Stanford MAHB: Hazel Henderson (1933-2022) by Geoffrey Holland

Hazel Henderson in 2009 at her home in St. Augustine, FL. Photo Jonathan Wilson (section).

This May 21st, the world lost an extraordinary human being. The progressive economic activist Hazel Henderson was born in Bristol, Somerset, in the United Kingdom but spent most of her years as a naturalized American citizen, more recently based in St Augustine, Florida. 

Hazel Henderson was 89 and still a cultural force of great impact through Ethical Markets Media, the powerful net presence she founded. 

I first became a huge Hazel Henderson fan in 1981, when her book, The Politics of the Solar Age was published. This book had a massive impact on my worldview. I learned from Hazel that humanity’s long-entrenched dependence on carbon-based fossil fuels was an economic and cultural dead-end. 

Hazel was an ardent champion of the emerging green energy era, powered largely by the massive amount of energy delivered to our Earth every passing moment by the Sun at the center of our galaxy.

Hazel was a committed advocate for clean, green, sustainable technologies through her nine books, hundreds of published articles, and passionate advocacy at “Ethical Markets Media”. She is widely considered as the founder of the socially responsible investment industry. Hazel relished being a disruptive influence on the world stage. She had multiple honorary doctorate degrees and spent much of her life defined as a committed futurist. 

In 1964, out of concern for her young daughter’s health, Hazel Henderson co-founded Citizens for Clean Air in New York City. In 1967, The New York Medical Society named her Citizen of the Year for her powerful advocacy. In the 1970s, the Public Relations Society of America characterized Hazel Henderson as “the most dangerous woman in America”.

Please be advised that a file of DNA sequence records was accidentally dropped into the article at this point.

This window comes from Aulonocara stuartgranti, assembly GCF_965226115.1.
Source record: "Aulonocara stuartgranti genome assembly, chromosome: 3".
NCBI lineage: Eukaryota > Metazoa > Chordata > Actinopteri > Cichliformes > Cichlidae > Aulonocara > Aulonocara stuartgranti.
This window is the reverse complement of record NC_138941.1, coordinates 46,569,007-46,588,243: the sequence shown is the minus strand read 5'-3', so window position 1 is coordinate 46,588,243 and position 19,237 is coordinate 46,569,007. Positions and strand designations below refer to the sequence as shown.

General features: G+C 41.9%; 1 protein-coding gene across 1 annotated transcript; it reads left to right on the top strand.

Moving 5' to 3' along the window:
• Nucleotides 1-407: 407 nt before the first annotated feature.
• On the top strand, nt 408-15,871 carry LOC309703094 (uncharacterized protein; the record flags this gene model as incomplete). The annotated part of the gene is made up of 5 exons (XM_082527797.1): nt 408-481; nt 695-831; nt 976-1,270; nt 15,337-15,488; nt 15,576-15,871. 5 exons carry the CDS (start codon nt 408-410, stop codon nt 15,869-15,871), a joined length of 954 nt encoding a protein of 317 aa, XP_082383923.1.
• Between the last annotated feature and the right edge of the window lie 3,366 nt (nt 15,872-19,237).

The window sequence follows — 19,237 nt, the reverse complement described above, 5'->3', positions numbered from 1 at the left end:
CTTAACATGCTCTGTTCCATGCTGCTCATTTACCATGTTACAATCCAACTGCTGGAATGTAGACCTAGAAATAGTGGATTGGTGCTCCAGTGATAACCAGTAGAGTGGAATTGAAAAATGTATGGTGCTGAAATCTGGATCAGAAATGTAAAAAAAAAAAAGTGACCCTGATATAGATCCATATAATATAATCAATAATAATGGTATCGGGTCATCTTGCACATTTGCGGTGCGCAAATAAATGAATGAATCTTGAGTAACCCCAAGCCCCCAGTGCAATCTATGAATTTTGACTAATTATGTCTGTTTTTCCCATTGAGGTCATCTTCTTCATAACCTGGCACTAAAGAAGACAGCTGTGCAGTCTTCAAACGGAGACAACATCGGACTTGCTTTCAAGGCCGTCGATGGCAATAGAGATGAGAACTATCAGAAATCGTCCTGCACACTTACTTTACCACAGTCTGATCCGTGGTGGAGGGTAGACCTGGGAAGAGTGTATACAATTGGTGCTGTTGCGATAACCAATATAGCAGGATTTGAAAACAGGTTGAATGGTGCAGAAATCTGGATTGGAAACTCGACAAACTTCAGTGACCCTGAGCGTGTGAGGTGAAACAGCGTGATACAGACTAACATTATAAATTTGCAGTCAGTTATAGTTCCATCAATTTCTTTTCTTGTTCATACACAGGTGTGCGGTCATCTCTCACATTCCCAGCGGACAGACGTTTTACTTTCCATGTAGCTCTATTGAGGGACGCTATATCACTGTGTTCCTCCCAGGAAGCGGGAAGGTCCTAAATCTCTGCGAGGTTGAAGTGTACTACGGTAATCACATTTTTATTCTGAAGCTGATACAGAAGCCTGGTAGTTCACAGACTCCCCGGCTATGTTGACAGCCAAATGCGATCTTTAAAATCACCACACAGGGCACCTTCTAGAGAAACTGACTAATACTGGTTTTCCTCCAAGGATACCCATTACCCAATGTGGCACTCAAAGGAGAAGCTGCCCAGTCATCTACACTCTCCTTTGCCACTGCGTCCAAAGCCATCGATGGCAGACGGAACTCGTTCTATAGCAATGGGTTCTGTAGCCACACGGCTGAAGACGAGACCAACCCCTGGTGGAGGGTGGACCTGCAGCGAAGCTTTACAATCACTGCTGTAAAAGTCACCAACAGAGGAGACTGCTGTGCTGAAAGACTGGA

Hazel Henderson was also an honorary member of the Club of Rome and a Fellow of the Royal Society of Arts.

Hazel Henderson declared “no confidence” in traditional economics after learning that it gave no value to such delineators as human health, clean water and clean air, and the safety of the food we eat. She had no use for economics that externalized or discounted costs related to pollution and resource depletion. She saw economics as a form of politics rather than science.

Hazel once said, “If we can recognize that change and uncertainty are basic principles, we can greet the future and the transformation we are undergoing with the understanding that we do not know enough to be pessimistic”.

I consider it a great privilege to have been personally acquainted with Hazel. She was a massive influence on my own book, The Hydrogen Age, which was an extension of what she illuminated in her book, The Politics of the Solar Age. 

Just two years ago, I shared a Stanford MAHB Dialogue with Hazel Henderson in which she offered a perspective on the solar age and her brand of green economics that is now rapidly emerging.

Our world has been substantially impacted by Hazel Henderson’s influence. The pollution-free, sustainable economics era now emerging on Earth comes in no small part because of Hazel Henderson’s vision presented in her The Politics of the Solar Age